Camp provides children with the opportunity to learn new activities, meet new friends, and learn life skills such as self esteem, leadership and confidence. There are many different summer camps for families to choose from and each camp provides unique programming and approaches. Parents should consider what type of program and camp environment will fit with their child’s interests and personality. But with so many different camp options, what is the best way for parents to find out what a camp is really like? How do parents begin to weed through all the options?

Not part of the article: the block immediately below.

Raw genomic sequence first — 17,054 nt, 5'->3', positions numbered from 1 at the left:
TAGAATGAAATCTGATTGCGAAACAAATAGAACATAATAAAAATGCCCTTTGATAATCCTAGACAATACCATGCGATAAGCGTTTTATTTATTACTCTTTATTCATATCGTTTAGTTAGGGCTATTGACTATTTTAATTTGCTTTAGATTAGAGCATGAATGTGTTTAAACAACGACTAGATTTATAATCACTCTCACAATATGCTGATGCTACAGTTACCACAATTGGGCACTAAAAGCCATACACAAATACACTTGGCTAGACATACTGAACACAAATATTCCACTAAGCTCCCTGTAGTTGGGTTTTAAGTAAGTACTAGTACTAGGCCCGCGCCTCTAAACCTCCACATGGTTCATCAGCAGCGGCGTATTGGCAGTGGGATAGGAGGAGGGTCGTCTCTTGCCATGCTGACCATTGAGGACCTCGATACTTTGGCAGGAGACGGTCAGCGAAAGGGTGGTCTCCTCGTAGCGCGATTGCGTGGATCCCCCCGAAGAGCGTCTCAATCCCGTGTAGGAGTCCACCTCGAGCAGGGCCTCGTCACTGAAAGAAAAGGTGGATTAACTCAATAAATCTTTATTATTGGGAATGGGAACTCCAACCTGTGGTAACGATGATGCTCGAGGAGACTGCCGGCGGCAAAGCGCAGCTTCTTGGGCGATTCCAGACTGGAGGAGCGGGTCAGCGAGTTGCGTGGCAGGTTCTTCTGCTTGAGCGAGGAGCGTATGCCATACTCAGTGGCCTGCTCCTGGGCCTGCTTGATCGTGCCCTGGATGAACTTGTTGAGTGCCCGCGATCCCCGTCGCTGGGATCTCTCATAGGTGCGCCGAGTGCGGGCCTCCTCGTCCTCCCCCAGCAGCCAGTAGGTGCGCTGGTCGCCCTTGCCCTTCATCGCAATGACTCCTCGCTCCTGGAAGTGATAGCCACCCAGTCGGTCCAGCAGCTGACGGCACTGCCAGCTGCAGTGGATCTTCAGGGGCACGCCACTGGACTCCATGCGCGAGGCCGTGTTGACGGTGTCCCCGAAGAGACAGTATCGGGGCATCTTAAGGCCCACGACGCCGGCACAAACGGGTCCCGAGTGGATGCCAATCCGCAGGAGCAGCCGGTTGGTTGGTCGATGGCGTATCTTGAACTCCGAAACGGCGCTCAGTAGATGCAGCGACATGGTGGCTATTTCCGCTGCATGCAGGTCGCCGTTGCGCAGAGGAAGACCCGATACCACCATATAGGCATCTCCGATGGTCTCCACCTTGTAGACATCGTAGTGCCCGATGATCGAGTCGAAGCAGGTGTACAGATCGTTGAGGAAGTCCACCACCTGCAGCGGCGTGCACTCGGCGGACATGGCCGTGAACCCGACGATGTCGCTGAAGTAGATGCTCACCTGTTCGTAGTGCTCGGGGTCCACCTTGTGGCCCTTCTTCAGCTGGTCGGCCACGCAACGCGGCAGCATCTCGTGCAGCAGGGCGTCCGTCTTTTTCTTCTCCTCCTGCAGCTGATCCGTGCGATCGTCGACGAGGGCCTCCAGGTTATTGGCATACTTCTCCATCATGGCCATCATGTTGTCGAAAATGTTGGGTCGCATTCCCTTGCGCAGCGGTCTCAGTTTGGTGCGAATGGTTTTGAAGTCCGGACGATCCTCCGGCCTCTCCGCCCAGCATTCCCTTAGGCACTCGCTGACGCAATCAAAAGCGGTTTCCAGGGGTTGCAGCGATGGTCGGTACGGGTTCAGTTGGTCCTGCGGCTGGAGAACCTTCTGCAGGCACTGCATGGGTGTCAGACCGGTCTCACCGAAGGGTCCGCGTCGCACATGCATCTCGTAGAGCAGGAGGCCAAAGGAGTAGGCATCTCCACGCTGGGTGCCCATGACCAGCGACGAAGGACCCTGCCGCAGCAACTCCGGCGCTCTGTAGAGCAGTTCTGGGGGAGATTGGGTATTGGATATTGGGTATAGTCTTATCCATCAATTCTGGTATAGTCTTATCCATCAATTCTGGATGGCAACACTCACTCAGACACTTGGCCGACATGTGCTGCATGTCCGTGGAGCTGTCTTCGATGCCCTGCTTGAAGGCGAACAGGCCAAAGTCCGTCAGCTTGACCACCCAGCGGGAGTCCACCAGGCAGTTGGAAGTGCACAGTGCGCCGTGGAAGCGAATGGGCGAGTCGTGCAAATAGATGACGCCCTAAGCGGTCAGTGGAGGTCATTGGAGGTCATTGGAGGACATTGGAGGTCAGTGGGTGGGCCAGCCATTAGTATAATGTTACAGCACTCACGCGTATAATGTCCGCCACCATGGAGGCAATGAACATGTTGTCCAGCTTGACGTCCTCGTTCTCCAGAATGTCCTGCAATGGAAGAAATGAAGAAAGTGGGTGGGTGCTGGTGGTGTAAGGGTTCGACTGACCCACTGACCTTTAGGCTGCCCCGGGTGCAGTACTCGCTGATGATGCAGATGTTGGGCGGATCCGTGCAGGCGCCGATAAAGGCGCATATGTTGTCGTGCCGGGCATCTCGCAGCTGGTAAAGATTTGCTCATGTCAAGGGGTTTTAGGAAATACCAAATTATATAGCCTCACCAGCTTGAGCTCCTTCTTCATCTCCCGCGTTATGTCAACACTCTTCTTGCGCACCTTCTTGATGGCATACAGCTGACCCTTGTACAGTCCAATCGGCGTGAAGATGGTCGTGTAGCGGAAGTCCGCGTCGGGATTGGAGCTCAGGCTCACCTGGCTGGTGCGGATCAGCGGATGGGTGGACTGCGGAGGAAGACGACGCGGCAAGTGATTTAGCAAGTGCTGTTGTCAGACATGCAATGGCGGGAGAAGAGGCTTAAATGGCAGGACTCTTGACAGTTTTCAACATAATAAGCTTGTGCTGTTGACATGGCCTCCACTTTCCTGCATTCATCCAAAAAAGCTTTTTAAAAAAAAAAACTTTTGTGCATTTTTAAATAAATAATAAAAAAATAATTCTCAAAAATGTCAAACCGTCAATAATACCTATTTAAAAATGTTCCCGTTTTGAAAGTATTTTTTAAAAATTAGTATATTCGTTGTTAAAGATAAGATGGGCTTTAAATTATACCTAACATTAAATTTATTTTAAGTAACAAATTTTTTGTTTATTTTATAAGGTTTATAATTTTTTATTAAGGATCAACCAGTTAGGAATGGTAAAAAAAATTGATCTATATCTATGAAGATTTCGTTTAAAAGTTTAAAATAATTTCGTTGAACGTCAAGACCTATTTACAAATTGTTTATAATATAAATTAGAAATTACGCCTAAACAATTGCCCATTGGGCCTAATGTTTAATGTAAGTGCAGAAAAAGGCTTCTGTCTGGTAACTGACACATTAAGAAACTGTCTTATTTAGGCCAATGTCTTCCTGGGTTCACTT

Tour The Camp: Naturally, a great way for parents and children to get a feel for a day camp or resident camp is to tour the camp. Scheduling a camp tour with your child the summer before sending your child to camp gives him or her a chance to see the camp in action. A tour also gives you a chance to ask the camp director questions in the camp environment. “Our partnership with our families often begins with our camp tour,” says Josh Male, owner and director of Gate Hill Day Camp in Stony Point, N.Y. “A tour gives me an opportunity to hear what’s important to our parents and their children. It also allows us to speak about Gate Hill in a relaxed and personal way.” Camp tours give children the feeling that they are part of the process of choosing the camp, and the more involved a child feels in the decision making, the more successful the camp experience usually is. If it’s not possible to tour the camp during the prior summer, you also could look into scheduling a tour in the off season.